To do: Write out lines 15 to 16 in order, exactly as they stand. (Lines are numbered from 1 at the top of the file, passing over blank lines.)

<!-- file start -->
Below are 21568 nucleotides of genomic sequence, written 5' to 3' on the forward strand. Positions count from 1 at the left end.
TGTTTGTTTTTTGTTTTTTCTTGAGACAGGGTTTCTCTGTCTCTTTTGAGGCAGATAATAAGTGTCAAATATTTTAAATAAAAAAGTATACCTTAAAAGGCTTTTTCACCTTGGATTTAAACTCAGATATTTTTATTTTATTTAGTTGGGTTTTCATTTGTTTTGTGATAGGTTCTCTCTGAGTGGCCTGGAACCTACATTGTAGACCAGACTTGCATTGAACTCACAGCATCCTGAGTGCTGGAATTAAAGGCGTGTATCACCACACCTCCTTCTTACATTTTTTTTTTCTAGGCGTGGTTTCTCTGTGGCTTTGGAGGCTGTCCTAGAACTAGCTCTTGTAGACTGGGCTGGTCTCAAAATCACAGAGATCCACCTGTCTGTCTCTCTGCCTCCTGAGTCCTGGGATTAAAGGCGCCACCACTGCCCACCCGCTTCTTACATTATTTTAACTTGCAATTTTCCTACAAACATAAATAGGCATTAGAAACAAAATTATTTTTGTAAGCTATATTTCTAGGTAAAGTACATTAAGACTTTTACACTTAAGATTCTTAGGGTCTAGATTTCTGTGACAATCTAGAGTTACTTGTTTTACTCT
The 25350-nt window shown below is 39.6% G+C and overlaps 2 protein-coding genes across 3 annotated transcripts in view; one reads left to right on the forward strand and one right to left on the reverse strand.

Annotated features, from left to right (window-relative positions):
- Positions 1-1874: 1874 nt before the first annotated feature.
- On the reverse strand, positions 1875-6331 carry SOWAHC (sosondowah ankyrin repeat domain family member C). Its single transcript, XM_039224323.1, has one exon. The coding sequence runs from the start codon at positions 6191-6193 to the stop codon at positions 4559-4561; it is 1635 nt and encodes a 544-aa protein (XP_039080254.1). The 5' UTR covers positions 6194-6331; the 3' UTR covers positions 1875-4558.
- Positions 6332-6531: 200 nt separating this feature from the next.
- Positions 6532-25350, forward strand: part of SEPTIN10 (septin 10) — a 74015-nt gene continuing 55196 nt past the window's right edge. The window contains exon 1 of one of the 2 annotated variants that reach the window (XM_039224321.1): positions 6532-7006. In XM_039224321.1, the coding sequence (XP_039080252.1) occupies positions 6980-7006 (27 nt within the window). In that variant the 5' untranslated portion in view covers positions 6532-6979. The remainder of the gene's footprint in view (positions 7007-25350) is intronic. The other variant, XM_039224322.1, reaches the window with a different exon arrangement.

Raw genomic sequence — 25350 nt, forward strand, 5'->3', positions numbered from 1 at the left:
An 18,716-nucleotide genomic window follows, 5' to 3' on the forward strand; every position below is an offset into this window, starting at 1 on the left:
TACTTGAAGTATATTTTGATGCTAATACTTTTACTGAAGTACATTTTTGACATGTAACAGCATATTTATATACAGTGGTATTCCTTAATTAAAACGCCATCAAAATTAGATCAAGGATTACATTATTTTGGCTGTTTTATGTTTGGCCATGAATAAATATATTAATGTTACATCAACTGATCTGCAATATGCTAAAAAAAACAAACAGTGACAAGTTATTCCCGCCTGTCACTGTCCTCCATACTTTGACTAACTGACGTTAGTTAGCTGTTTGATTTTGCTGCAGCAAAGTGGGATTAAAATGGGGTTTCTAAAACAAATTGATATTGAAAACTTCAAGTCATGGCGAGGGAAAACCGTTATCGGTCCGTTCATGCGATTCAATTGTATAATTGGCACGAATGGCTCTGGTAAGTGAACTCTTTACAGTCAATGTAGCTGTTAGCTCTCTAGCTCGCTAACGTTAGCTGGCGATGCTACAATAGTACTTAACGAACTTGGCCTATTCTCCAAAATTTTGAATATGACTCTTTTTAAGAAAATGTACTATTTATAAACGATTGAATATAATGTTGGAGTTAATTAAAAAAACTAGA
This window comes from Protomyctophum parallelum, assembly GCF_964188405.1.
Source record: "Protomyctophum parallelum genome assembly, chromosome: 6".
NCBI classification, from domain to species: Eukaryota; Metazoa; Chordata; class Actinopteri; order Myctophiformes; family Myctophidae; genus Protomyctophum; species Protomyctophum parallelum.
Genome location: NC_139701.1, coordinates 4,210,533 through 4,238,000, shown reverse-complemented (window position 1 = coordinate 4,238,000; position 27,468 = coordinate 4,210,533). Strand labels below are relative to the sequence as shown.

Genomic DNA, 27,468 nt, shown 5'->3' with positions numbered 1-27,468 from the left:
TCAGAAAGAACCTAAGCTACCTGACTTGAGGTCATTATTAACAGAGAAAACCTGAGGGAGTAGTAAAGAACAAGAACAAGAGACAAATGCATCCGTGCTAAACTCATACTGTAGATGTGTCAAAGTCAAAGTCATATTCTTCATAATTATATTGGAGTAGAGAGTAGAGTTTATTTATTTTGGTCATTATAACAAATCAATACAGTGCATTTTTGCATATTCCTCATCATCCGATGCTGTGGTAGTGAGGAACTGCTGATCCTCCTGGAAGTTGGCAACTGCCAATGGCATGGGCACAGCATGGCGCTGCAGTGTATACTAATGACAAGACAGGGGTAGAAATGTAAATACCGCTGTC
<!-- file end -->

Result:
Genome location: NC_139701.1, coordinates 4,210,533 through 4,238,000, shown reverse-complemented (window position 1 = coordinate 4,238,000; position 27,468 = coordinate 4,210,533). Strand labels below are relative to the sequence as shown.

Genomic DNA, 27,468 nt, shown 5'->3' with positions numbered 1-27,468 from the left: